When it’s healthy, your heart is a marvel of strength and efficiency. It gives you stamina and helps you get through the day, no matter how relaxing or tough it might be. The heart is also an emotional centre — it beats faster with excitement and calms when you feel loved. Suffice to say it is a critical organ and the more you know about your heart, the better you can support it so it can better support you.
Coronary artery disease
Let’s focus on coronary artery disease, the most common cardiovascular disease in Australia. Coronary artery disease results from the accumulation of plaque on the inner walls of the arteries that bring blood to and from the heart. As more plaque is deposited, the arteries narrow and stiffen, restricting the flow of blood. This form of heart disease happens gradually, which is why it is possible for you to prevent or minimise its impact on your life. Over time, this can lead to a heart attack because the heart can’t get sufficient blood to keep working. A heart attack can cause permanent damage to the heart muscle.
Around 57,000 Australians are hospitalised due to a heart attack each year, with heart attacks causing almost one in 20 deaths which equates to one person dying every 74 minutes.
Know your risks
There are risk factors that can increase the likelihood that you’ll develop heart disease.
- High Blood Pressure (Hypertension):
- Monitor your blood pressure regularly and follow your healthcare provider's advice for management. Adopt a heart-healthy diet, exercise regularly, and limit sodium intake.
- High Cholesterol Levels:
- Get regular cholesterol checks. Make dietary changes to reduce saturated and trans fats, increase fibre intake, and consider medication if necessary.
- While we know it’s often easier said than done, the best thing you can do is quit smoking immediately. Don’t be afraid to seek support from quit-smoking programs, nicotine replacement therapy, or medications.
- Manage your blood sugar levels through a healthy diet, regular exercise, and medication as prescribed by your healthcare provider.
- Excess Weight:
- Adopt a balanced diet and engage in regular physical activity to achieve and maintain a healthy weight.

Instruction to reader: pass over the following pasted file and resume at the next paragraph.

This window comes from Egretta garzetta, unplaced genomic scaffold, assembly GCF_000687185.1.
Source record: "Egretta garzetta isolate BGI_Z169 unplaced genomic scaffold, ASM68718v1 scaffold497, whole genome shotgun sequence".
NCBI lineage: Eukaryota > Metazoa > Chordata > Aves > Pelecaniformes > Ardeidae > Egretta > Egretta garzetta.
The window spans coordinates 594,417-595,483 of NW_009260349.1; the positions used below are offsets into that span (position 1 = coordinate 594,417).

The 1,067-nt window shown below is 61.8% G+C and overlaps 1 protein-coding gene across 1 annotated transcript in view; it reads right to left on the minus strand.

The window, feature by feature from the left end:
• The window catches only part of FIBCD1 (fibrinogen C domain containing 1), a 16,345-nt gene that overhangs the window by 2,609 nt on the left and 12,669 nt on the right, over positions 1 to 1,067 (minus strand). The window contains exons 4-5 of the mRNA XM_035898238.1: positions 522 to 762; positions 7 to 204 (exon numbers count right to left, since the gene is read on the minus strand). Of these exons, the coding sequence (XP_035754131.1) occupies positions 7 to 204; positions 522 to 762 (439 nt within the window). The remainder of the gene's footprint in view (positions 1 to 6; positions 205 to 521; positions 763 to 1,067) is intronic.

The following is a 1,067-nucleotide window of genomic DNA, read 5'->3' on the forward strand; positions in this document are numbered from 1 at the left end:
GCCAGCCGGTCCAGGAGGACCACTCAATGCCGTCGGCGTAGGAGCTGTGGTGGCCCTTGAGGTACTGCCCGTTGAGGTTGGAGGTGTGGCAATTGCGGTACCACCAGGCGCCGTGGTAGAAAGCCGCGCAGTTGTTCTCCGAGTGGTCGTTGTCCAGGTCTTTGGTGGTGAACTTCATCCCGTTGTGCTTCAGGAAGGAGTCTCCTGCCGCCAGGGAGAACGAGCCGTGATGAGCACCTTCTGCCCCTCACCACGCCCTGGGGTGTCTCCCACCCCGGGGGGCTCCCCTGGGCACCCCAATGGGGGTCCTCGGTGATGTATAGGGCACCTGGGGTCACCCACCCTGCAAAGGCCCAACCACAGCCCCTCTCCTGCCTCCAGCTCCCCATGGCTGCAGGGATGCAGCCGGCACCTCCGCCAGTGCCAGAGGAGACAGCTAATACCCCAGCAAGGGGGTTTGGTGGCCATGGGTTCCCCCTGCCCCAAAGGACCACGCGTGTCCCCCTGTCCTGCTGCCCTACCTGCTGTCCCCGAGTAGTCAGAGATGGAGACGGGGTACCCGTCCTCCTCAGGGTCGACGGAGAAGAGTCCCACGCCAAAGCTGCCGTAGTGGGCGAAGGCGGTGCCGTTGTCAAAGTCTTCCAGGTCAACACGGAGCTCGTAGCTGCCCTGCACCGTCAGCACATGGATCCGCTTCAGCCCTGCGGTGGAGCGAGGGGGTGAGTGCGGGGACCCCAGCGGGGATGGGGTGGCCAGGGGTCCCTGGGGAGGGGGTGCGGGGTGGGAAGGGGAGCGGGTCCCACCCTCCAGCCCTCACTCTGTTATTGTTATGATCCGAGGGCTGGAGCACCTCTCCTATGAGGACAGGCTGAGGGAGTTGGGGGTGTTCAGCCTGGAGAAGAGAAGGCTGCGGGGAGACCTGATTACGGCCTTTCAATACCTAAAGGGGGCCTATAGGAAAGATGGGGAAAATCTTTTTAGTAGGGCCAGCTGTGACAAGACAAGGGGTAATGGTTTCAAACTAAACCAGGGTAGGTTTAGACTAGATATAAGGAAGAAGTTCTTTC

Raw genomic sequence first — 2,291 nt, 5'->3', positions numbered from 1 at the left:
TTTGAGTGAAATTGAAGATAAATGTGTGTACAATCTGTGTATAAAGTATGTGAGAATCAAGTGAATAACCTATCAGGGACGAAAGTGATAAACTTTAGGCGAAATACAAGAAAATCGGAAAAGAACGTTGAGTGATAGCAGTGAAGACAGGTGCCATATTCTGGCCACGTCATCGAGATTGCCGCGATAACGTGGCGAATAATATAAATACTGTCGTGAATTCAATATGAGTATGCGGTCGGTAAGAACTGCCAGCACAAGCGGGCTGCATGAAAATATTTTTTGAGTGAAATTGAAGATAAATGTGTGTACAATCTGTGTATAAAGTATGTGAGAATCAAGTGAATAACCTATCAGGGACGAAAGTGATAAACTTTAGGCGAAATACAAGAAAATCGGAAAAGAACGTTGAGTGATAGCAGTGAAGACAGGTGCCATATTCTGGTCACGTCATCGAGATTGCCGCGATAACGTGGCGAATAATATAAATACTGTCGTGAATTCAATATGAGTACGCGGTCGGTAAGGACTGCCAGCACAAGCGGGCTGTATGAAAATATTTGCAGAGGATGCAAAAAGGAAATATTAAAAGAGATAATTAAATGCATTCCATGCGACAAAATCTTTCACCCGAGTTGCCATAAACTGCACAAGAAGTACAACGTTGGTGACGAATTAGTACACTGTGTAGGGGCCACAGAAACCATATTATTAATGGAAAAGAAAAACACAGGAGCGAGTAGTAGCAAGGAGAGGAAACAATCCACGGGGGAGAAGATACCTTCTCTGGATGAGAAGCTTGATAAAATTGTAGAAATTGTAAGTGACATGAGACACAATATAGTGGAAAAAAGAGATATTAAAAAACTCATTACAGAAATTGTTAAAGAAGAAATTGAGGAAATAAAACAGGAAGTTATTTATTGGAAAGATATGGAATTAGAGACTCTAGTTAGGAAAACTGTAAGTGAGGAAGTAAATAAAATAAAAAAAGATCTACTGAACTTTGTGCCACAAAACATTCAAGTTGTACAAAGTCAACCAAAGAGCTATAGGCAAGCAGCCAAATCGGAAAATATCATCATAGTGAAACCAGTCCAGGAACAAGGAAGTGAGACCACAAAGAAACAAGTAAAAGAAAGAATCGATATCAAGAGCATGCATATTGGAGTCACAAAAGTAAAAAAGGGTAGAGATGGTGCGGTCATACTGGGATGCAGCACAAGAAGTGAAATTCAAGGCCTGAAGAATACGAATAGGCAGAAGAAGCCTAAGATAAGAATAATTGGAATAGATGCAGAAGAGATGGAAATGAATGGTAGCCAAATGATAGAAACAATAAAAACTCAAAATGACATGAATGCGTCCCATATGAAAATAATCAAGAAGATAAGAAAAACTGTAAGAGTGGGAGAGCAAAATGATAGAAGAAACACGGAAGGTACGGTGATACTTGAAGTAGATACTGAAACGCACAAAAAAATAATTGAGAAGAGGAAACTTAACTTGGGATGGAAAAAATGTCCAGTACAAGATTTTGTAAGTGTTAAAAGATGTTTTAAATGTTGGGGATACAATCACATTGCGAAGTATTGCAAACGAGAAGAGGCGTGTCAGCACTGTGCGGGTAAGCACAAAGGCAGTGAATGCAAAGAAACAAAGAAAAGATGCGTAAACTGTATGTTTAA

- Physical Inactivity:
- Your heart loves exercise so try to incorporate at least 150 minutes of moderate-intensity aerobic activity or 75 minutes of vigorous-intensity aerobic activity per week. Remember, your heart is a muscle so include muscle-strengthening activities in your workout plan.
- Unhealthy Diet:
- Consume a diet rich in fruits, vegetables, whole grains, lean proteins, and limit processed foods, added sugars, and excess salt.
- Excessive Alcohol Consumption:
- Limit alcohol intake to recommended levels (e.g. no more than two standard drinks per day). Consider alcohol-free days.
- Manage stress through relaxation techniques, mindfulness, meditation, and seeking support from friends, family, or mental health professionals.
- Family History of Heart Disease:
- Be aware of your family history and discuss it with your healthcare provider for personalised risk assessment and management strategies.
- As you age, be proactive about heart health by maintaining a healthy lifestyle, regular check-ups, and managing other risk factors.
Remember that individual risk factors may vary, so it's crucial to consult with a healthcare provider for a comprehensive assessment and personalised recommendations to reduce your risk of heart disease.
How can MetLife 360Health help?
If you’re seeking guidance on some of the tactics above, including maintaining a healthy weight, you can chat to an accredited dietitian through the MetLife 360Health Nutrition Service or get a personalised fitness plan from an exercise physiologist through the MetLife 360Health Fitness and Mobility service.
MetLife 360Health services are included in your insurance coverage without any extra fees.
Heart, stroke and vascular disease: Australian facts AIHW
Australian Institute of Health and Welfare 2020, National Hospital Morbidity Database (NHMD)
Australian Bureau of Statistics 2020, Causes of death 2019, cat. No. 3303.0, October
Heart Foundation – Are you at risk of heart disease